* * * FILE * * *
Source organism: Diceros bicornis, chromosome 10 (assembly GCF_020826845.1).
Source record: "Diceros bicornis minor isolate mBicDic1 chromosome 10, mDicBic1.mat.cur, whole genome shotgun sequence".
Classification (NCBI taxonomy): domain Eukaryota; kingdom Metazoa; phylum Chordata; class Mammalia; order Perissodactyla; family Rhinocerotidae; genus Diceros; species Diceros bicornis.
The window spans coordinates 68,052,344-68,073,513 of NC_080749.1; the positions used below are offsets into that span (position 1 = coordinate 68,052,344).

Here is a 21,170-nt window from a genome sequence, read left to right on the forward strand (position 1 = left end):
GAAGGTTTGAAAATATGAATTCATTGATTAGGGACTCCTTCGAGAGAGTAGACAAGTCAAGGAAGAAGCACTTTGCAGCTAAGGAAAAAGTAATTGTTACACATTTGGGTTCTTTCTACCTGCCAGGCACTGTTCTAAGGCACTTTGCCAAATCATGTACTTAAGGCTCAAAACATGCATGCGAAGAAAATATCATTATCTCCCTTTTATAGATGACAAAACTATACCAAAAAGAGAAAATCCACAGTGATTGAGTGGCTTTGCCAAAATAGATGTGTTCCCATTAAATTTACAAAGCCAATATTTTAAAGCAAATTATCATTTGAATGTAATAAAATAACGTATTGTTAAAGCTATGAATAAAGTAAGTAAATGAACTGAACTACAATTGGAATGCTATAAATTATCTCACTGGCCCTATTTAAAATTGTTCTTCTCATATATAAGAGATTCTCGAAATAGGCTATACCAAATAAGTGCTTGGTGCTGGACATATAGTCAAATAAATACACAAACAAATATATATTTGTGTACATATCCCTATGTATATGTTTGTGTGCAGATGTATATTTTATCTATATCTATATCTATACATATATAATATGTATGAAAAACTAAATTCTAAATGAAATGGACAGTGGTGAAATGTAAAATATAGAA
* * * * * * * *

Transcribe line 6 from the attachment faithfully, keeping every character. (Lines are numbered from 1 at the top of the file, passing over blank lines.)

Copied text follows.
GAAGGTTTGAAAATATGAATTCATTGATTAGGGACTCCTTCGAGAGAGTAGACAAGTCAAGGAAGAAGCACTTTGCAGCTAAGGAAAAAGTAATTGTTACACATTTGGGTTCTTTCTACCTGCCAGGCACTGTTCTAAGGCACTTTGCCAAATCATGTACTTAAGGCTCAAAACATGCATGCGAAGAAAATATCATTATCTCCCTTTTATAGATGACAAAACTATACCAAAAAGAGAAAATCCACAGTGATTGAGTGGCTTTGCCAAAATAGATGTGTTCCCATTAAATTTACAAAGCCAATATTTTAAAGCAAATTATCATTTGAATGTAATAAAATAACGTATTGTTAAAGCTATGAATAAAGTAAGTAAATGAACTGAACTACAATTGGAATGCTATAAATTATCTCACTGGCCCTATTTAAAATTGTTCTTCTCATATATAAGAGATTCTCGAAATAGGCTATACCAAATAAGTGCTTGGTGCTGGACATATAGTCAAATAAATACACAAACAAATATATATTTGTGTACATATCCCTATGTATATGTTTGTGTGCAGATGTATATTTTATCTATATCTATATCTATACATATATAATATGTATGAAAAACTAAATTCTAAATGAAATGGACAGTGGTGAAATGTAAAATATAGAA